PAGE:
Irene Cara died of something more than half of Black American adults suffer from

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The late Oscar-winning “Fame” and “Flashdance” singer and actress died of hypertension and high cholesterol. 

The late singer and actress Irene Cara, who died at her home in Largo, Florida, on Nov. 25, 2022, died of something more than half of Black American adults have.

According to an official report from the Pinellas County Medical Examiner, the “Fame” and “Flashdance” singer died of hypertension and high cholesterol. The official cause of death was arteriosclerotic and hypertensive cardiovascular disease. People magazine reported that the 63-year-old performer also had diabetes.

Irene Cara
Irene Cara attends an event, circa the 1990s. (Photo by Vinnie Zuffante/Michael Ochs Archives/Getty Images)

Learning the combination of ailments plaguing Cara at the time of her death comes during February, American Heart Month, and on Friday, Feb. 3, the official Go Red for Women Day, underscoring the importance of spreading awareness and managing risk factors. According to the American Heart Association (AHA), the prevalence of hypertension, or high blood pressure, in Black Americans is among the highest in the world — roughly 55% of all Black American adults are battling the medical condition.

The AHA attributes this high statistic to historical and systemic factors such as access to care and nutritious food, adverse social determinants of health, and the circumstances in which a person is born and lives. The association acknowledges the unfortunate legacy of mistrust the medical world has fostered with the Black community through centuries of discrimination as a constant factor as well.

This country generally struggles with high blood pressure, which is dubbed “the silent killer” for the prevalence of fatal cases due to widespread mismanagement. The Centers for Disease Control and Prevention reports that “tens of millions” of Americans suffer from high blood pressure, and “many do not have it under control.”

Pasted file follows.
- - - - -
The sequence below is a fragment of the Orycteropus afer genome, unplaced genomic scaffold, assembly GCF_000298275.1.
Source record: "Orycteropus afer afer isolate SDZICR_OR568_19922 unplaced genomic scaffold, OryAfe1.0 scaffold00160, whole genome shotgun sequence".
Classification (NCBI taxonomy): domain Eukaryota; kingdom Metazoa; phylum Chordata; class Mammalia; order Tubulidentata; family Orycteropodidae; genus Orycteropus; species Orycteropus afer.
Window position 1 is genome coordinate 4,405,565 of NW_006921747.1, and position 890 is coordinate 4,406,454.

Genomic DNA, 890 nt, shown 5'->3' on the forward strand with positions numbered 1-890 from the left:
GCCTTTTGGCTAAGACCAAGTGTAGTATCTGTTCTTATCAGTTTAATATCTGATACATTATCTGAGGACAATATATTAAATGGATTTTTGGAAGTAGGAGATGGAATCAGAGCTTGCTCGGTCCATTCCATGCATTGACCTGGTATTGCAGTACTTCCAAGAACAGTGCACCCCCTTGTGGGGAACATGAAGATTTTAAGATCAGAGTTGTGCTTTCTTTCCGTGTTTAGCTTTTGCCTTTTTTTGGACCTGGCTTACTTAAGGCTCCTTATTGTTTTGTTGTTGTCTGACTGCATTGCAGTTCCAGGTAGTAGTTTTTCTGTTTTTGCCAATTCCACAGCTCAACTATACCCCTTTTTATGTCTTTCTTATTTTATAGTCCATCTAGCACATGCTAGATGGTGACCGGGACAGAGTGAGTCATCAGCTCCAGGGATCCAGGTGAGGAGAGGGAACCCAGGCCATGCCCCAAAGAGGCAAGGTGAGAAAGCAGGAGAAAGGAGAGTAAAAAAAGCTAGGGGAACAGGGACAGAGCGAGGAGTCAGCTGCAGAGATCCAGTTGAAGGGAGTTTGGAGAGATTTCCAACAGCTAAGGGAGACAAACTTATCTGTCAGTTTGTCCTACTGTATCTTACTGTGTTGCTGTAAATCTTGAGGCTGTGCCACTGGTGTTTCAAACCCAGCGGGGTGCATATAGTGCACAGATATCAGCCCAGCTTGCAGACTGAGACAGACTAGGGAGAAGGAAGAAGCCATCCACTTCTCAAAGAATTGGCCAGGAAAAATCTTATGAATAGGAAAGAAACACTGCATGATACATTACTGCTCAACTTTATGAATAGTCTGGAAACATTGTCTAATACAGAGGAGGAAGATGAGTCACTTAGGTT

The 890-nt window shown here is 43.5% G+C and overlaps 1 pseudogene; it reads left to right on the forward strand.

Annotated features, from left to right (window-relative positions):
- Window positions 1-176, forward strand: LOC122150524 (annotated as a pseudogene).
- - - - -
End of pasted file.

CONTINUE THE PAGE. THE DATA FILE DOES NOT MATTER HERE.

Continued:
The AHA says high blood pressure, anything above 130, is managed through careful monitoring by a doctor and lifestyle changes. These changes include eating well, limiting alcohol intake, regular physical activity, quitting smoking, stress management, maintaining a healthy weight, and taking medications correctly if necessary. However, circumstances outside of one’s control can also lead to the disease, such as family history and environment.

According to her neighbors and manager, the Oscar-winning performer became a “recluse” in the days before her death. Her manager said she especially became a shut-in following the COVID-19 pandemic. One neighbor, in particular, was told by Cara that she had “health issues.”

“I’d text her or call her to invite her to come for a walk, but I wouldn’t hear back for days,” Maria Contreras told the New York Post, adding, “And she’d never call back using her cellphone. She called from her computer because she was worried about privacy. She didn’t look well and she said she had health issues.”

When she died, her publicist Judith Moose tweeted the news stating it was the “absolute worst part” of being a publicist.

“She was a beautifully gifted soul whose legacy will live forever through her music and films,” said Moose.

Kay Wicker is a lifestyle writer for theGrio covering health, wellness, travel, beauty, fashion, and the myriad ways Black people live and enjoy their lives. She has previously created content for magazines, newspapers, and digital brands. 

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